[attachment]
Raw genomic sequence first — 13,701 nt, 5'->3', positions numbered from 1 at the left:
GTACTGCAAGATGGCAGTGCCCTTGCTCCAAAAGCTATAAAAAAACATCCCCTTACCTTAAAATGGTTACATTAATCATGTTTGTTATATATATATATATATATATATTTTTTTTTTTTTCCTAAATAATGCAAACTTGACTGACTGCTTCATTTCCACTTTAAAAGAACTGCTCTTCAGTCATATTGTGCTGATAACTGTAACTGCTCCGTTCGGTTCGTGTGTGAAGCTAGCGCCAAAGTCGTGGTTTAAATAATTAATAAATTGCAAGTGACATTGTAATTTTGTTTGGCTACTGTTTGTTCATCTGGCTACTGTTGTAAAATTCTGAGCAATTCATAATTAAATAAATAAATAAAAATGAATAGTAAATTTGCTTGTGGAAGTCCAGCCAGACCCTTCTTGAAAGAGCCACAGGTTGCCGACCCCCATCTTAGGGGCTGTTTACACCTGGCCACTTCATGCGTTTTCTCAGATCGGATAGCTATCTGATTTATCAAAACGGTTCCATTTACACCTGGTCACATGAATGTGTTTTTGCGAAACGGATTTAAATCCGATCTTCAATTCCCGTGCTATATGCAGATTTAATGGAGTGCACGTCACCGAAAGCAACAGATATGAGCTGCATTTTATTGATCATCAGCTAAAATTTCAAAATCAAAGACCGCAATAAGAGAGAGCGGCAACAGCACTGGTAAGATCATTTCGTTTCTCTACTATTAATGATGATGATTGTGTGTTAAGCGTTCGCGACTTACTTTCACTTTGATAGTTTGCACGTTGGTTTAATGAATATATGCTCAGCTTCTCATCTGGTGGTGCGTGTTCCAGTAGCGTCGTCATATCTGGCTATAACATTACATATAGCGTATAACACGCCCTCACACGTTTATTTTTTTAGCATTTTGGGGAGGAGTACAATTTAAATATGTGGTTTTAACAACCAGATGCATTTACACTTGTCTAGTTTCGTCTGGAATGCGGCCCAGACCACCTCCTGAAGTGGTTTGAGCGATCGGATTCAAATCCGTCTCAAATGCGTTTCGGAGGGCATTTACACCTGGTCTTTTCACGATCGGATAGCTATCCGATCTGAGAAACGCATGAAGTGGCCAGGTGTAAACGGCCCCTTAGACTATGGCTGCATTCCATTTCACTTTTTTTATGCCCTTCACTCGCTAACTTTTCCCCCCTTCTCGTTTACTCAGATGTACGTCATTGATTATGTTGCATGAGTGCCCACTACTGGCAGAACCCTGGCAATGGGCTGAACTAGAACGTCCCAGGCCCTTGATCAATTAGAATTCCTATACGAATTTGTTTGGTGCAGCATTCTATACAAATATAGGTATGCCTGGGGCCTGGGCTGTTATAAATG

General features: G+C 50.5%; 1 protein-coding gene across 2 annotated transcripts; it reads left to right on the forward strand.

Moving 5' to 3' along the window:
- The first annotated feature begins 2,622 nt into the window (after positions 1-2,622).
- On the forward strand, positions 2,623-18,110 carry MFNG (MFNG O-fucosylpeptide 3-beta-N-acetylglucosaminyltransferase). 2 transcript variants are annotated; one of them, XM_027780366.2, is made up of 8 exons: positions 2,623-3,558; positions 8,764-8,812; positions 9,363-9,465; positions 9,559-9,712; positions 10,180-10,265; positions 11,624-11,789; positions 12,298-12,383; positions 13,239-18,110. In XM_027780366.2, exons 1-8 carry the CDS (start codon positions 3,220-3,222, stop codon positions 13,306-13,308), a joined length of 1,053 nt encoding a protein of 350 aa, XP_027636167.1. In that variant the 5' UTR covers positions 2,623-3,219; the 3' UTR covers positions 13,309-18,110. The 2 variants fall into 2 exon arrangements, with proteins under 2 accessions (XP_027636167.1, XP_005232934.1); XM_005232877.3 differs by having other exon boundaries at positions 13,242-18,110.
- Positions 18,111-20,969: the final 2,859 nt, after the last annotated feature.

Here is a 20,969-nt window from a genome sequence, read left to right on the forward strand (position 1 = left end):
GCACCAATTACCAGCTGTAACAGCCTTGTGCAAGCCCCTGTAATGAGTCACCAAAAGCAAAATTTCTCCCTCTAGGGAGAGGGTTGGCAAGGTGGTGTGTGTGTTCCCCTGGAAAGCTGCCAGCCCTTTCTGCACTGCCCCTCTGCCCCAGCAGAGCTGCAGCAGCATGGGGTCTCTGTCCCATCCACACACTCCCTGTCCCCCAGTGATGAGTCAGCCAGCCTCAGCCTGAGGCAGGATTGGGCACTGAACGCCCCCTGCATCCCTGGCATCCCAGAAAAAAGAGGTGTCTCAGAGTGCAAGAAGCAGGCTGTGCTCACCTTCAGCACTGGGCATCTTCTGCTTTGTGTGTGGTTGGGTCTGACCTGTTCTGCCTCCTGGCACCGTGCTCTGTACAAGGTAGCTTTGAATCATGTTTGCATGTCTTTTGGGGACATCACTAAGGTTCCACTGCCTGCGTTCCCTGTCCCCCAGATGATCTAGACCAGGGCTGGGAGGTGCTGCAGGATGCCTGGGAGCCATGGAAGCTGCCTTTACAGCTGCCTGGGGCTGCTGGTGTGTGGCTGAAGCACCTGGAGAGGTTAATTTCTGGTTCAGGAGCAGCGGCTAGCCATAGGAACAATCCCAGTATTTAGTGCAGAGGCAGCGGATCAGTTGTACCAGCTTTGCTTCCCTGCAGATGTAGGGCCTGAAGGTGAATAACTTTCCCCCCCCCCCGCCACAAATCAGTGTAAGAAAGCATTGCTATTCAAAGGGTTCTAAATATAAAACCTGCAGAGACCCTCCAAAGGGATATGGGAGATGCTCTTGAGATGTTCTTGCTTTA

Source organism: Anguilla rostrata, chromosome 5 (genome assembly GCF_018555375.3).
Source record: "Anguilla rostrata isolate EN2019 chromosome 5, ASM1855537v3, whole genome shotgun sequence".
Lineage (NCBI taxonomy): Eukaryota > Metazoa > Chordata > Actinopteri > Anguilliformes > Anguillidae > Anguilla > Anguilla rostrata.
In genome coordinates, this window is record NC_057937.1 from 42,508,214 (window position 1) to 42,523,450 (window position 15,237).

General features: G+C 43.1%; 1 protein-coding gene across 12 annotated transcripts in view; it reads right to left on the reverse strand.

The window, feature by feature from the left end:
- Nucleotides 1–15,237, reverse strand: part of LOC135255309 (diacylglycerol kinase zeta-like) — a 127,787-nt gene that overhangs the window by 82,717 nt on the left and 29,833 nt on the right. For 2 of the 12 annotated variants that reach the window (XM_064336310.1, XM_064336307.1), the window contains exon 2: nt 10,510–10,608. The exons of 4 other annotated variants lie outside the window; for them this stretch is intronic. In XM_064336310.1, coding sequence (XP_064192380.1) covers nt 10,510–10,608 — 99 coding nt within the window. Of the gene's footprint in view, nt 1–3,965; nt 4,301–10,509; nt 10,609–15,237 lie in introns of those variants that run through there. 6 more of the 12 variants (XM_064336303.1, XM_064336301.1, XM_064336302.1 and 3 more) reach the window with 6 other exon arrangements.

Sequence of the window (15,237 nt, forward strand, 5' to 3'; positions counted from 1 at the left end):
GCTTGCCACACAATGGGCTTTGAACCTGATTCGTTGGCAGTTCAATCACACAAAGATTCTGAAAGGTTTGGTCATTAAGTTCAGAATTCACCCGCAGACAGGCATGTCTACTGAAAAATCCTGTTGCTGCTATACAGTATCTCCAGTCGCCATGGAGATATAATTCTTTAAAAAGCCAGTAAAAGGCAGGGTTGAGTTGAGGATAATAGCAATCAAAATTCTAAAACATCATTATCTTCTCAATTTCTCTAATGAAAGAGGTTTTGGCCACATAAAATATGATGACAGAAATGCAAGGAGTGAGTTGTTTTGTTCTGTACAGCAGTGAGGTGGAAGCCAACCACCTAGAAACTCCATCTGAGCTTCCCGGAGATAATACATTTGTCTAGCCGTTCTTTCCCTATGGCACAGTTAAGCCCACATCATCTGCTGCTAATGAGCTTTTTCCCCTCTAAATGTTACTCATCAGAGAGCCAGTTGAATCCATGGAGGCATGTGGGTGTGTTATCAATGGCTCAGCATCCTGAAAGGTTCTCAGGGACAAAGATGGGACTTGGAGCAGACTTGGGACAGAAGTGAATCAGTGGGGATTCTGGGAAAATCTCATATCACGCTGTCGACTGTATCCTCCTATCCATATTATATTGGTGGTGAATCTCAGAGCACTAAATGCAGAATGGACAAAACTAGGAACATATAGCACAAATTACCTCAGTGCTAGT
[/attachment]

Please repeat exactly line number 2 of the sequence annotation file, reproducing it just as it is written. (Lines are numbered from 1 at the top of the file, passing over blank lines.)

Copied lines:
GTACTGCAAGATGGCAGTGCCCTTGCTCCAAAAGCTATAAAAAAACATCCCCTTACCTTAAAATGGTTACATTAATCATGTTTGTTATATATATATATATATATATATTTTTTTTTTTTTCCTAAATAATGCAAACTTGACTGACTGCTTCATTTCCACTTTAAAAGAACTGCTCTTCAGTCATATTGTGCTGATAACTGTAACTGCTCCGTTCGGTTCGTGTGTGAAGCTAGCGCCAAAGTCGTGGTTTAAATAATTAATAAATTGCAAGTGACATTGTAATTTTGTTTGGCTACTGTTTGTTCATCTGGCTACTGTTGTAAAATTCTGAGCAATTCATAATTAAATAAATAAATAAAAATGAATAGTAAATTTGCTTGTGGAAGTCCAGCCAGACCCTTCTTGAAAGAGCCACAGGTTGCCGACCCCCATCTTAGGGGCTGTTTACACCTGGCCACTTCATGCGTTTTCTCAGATCGGATAGCTATCTGATTTATCAAAACGGTTCCATTTACACCTGGTCACATGAATGTGTTTTTGCGAAACGGATTTAAATCCGATCTTCAATTCCCGTGCTATATGCAGATTTAATGGAGTGCACGTCACCGAAAGCAACAGATATGAGCTGCATTTTATTGATCATCAGCTAAAATTTCAAAATCAAAGACCGCAATAAGAGAGAGCGGCAACAGCACTGGTAAGATCATTTCGTTTCTCTACTATTAATGATGATGATTGTGTGTTAAGCGTTCGCGACTTACTTTCACTTTGATAGTTTGCACGTTGGTTTAATGAATATATGCTCAGCTTCTCATCTGGTGGTGCGTGTTCCAGTAGCGTCGTCATATCTGGCTATAACATTACATATAGCGTATAACACGCCCTCACACGTTTATTTTTTTAGCATTTTGGGGAGGAGTACAATTTAAATATGTGGTTTTAACAACCAGATGCATTTACACTTGTCTAGTTTCGTCTGGAATGCGGCCCAGACCACCTCCTGAAGTGGTTTGAGCGATCGGATTCAAATCCGTCTCAAATGCGTTTCGGAGGGCATTTACACCTGGTCTTTTCACGATCGGATAGCTATCCGATCTGAGAAACGCATGAAGTGGCCAGGTGTAAACGGCCCCTTAGACTATGGCTGCATTCCATTTCACTTTTTTTATGCCCTTCACTCGCTAACTTTTCCCCCCTTCTCGTTTACTCAGATGTACGTCATTGATTATGTTGCATGAGTGCCCACTACTGGCAGAACCCTGGCAATGGGCTGAACTAGAACGTCCCAGGCCCTTGATCAATTAGAATTCCTATACGAATTTGTTTGGTGCAGCATTCTATACAAATATAGGTATGCCTGGGGCCTGGGCTGTTATAAATG